On Twitter and Facebook I did an informal survey asking people how they will vote in Part B of the Referendum. I did not ask about Part A. The results were:
|Total||Twitter %||Facebook %||Total %|
The difference between the Facebook responses and the Twitter responses are interesting. Twitter people went massively for STV while Facebook went massively for SM. Very few people went for FPP or PV. Almost all those who chose FPP said they were doing so tactically as they were MMP supporters, and see FPP as the system least likely to win in 2014 if there is a second referendum.
Some tentative conclusions I draw.
- Those on Twitter and Facebook (well those who follow me anyway) are far more politically astute than the general population, as FPP is by far the most popular option with the public who only know FPP and MMP, but very few picked it in this survey.
- If one assumes that those who punted for SM tend to be more right leaning, it suggests that people on Twitter are more left-leaning. This reinforces my general impression over a couple of years.
- I think those who are of a different political persuasion to each other are generally more willing to engage on Twitter, than on Facebook. You tend to see someone’s Facebook page as “their property” so don’t challenge them as much, while Twitter is seen as basically neutral ground and one gets far more challenging of views.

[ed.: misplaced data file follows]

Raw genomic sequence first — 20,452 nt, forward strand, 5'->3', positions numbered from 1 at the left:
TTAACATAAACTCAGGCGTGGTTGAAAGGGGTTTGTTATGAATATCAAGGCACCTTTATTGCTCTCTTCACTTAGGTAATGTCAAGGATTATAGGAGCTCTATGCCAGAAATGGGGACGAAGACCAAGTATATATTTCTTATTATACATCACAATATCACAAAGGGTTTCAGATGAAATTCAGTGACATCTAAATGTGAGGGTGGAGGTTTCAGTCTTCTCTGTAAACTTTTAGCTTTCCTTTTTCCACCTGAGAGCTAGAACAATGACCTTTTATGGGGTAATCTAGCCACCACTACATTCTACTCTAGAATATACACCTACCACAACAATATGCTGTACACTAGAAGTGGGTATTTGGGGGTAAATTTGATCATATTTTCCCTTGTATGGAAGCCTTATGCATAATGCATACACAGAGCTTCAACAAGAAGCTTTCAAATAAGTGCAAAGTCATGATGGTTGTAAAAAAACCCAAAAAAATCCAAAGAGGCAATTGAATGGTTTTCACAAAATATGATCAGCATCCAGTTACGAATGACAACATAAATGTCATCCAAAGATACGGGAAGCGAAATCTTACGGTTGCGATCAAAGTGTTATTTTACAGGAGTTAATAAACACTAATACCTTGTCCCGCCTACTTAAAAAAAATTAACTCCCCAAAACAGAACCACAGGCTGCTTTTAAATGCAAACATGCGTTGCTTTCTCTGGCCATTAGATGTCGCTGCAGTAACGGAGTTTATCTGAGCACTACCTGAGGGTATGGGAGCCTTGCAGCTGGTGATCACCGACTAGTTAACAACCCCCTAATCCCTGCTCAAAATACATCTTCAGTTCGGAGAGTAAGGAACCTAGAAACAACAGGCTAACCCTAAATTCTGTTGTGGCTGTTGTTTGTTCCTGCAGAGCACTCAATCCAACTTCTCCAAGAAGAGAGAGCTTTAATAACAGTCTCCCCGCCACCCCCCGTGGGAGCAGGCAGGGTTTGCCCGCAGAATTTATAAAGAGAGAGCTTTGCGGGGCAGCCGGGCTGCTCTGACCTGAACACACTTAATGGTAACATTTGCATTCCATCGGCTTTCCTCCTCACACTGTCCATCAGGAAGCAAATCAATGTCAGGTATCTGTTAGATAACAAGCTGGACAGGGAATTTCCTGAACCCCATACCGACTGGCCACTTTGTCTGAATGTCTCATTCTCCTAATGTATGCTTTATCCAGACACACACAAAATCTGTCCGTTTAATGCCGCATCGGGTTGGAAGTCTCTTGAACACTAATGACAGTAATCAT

- Most MMP supporters will vote for STV and most MMP opponents will vote for SM, at least amongst the politically aware. This is based on my general knowledge of those who responded. I didn’t ask about Part A as I didn’t want it to turn into a debate on MMP. I may do a later informal survey on Part A.
I’m still amazed that to the best of my knowledge there are no TV debates scheduled on the referendum. Sure there has been the odd segment on Breakfast TV or Close Up where proponents have exchanged views. But I think the referendum deserves the same scrutiny as the election. There should be a 60 to 90 minute debate or debates. I’d do it like a leader’s debates. Have a couple of proponents for keep MMP and change MMP and a panel of journalists questioning them. Pretty much like Radio NZ did it, but you know on TV where you reach massively more viewers.Tags: Facebook, MMP, referendum, SM, STV, twitter